Doctor Martin Luther King Jr. was right. Character is what matters. Before I begin discussing the issue, though, there is something important to say:
A Character is NOT a story.
Some believe that character is “all that matters” or “the most important thing.” Some believe that with a brilliant, magnificent character, the story will practically write itself. That may be the way you write best, but let’s not carry this too far. The character must start somewhere and end up somewhere (setting). AND, something must happen for there to be a story (plot). The character must experience something, and experience it in relationship with other characters lest you end up with nothing but one giant soliloquy.
Characters (and setting in the background) are what a reader “sees” in a story, to be sure. But from the moment the story trigger is pulled and the main character’s motivation is set, every story might be honestly described as: Characters in Experience (not characters in a vacuum). Characters experiencing something in relationship and how they respond to their experiences is the plot. You can’t have a story without a plot. But this post is about characters…
Doctor King had it right when he said people should not be judged by the color of their skin (hair, eyes, height, weight, beauty or lack) but by the content of their character. That is absolutely true of stories. Appearance matters little. Character matters much, hence the name “character.” To that end, allow me to make two points:
First, character, by which I mean the kind of person a writer portrays, matters absolutely in terms of a reader’s like or dislike and subsequent expectations with regards to the story.
Even in a post-modern world where morals and values are deemed to be relative, people are instinctively drawn to these: Love, joy, peace, patience, goodness, gentle-kindness, faithfulness, humility and self-control… By contrast, hate, anger, murder, torture, sadism, masochism, treason, betrayal, flaming ego and hedonism are not endearing qualities.
Any story worth reading will show these traits (pro and con) in action (in relationship with other characters) and in the deeds and thoughts of the main character. If the story is an external one, it will be more in deeds. If it is an internal story it will be more in thoughts, but the traits will be the same.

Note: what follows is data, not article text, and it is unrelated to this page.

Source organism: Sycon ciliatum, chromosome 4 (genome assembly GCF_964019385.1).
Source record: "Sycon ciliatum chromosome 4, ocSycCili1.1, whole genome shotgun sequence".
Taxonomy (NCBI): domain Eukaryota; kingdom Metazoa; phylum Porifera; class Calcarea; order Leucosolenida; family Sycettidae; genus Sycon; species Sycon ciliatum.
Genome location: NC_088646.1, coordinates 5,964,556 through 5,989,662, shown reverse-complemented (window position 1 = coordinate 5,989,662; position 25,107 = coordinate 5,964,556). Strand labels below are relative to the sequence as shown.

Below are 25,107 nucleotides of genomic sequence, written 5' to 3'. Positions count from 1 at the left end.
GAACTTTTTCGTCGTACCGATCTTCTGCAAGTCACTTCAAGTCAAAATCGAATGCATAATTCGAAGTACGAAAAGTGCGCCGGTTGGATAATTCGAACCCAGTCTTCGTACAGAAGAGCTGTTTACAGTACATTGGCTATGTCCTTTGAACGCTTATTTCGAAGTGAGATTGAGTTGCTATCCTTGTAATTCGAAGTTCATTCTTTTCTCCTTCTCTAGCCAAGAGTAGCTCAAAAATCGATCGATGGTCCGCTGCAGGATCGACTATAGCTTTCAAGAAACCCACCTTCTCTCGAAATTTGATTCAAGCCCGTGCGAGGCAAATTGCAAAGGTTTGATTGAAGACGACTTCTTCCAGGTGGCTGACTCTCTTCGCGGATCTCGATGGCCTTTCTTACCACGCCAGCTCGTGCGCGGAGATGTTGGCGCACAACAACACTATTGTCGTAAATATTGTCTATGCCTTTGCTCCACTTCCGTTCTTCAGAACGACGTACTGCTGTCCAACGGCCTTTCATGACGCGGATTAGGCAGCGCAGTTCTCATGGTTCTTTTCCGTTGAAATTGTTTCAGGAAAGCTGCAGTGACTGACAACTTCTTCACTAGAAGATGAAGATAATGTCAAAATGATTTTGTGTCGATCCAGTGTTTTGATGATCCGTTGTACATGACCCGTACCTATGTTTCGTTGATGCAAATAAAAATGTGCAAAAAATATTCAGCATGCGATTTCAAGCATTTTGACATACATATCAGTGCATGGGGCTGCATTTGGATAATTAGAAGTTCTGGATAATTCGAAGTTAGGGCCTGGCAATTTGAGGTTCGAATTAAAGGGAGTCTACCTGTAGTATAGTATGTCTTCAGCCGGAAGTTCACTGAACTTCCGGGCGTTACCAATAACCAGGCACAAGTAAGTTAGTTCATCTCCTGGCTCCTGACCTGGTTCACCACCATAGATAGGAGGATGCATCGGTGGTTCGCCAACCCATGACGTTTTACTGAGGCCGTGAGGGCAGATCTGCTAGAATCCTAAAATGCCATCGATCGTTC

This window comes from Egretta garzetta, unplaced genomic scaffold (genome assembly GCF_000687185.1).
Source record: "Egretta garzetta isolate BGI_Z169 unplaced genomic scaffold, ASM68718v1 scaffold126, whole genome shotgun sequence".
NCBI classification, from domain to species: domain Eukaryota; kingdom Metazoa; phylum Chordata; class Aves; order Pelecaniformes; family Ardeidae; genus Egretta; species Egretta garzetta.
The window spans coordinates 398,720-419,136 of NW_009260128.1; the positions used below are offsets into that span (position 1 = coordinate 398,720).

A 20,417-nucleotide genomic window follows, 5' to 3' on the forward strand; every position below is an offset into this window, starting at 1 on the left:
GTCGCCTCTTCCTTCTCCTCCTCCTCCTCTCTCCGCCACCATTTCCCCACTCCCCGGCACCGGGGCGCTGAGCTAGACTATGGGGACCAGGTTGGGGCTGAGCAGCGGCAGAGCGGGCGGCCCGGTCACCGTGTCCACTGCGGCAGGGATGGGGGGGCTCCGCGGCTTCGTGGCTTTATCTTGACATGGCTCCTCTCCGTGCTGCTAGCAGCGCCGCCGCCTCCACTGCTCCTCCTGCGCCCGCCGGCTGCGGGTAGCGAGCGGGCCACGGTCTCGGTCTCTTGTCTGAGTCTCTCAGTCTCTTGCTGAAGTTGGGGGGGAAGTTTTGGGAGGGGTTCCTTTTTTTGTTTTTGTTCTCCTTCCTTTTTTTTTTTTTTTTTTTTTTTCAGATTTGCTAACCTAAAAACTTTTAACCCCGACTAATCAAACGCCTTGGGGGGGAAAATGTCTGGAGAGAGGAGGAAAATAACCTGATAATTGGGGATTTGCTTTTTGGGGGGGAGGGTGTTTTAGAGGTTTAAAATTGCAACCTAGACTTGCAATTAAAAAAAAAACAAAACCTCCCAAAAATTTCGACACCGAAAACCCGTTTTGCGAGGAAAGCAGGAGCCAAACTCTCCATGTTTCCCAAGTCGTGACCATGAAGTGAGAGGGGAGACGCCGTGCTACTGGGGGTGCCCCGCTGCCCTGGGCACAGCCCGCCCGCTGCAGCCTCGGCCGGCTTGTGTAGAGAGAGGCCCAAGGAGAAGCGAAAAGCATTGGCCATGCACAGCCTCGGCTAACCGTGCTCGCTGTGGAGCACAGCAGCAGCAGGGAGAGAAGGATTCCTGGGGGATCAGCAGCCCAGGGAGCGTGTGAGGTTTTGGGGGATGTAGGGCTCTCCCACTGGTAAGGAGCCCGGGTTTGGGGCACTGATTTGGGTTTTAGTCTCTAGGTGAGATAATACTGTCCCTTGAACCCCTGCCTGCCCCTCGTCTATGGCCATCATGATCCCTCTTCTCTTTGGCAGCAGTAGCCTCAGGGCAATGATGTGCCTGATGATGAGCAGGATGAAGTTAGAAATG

It is one thing to describe Cinderella as a good girl, but it strikes home when she responds to her insensitive stepsisters with kindness and positive words. When she responds to her stepmother’s demands with faithfulness and hard work (and no complaints) we begin to really see her goodness and begin to see the unfairness of her position. At that point, we begin to root for her. That we will be happy at the end is already a foregone conclusion, but that brings me to my second point about character:
Second, characters are understood by readers by what they show, not by what they say. This is NOT a post about “show, don’t tell.” That overused expression is not exactly true, anyway.
The Great and Powerful Wizard of Oz (wise but terrible and mysterious) is told about through most of the book/movie. Dorothy and company (and the readers/viewers) are set to believe the terrifying show when it happens. Only Toto, the dog, is not fooled. When the dog pulls back the curtain, though, and they actually get to meet the man, he “shows” himself to be a nice, kindly old man and very different from his P. R.
People believe what they see, and the people they meet, not just what they are told. Set your friend up on a blind date and tell them the date “is a nice person.” See what reaction you get.
Likewise, in Cinderella, the Stepmother is called “wicked,” a telling term. She also shows that wickedness in her treatment of Cinderella and in piling on the work, but there is nothing wrong with the description, “wicked.” The stepsisters are selfish, lazy and insensitive. In some shortened versions of the story, they are simply named that way. In most, though, they are also shown lazing around on the couches, eating candy and making snide and cruel remarks while Cinderella cleans out the fireplace. OK. To some extent, show, don’t tell matters, but it isn’t an absolute. Even so, it is important to understand that characters are known by what they do (show) not by what is told about them or even by what they say.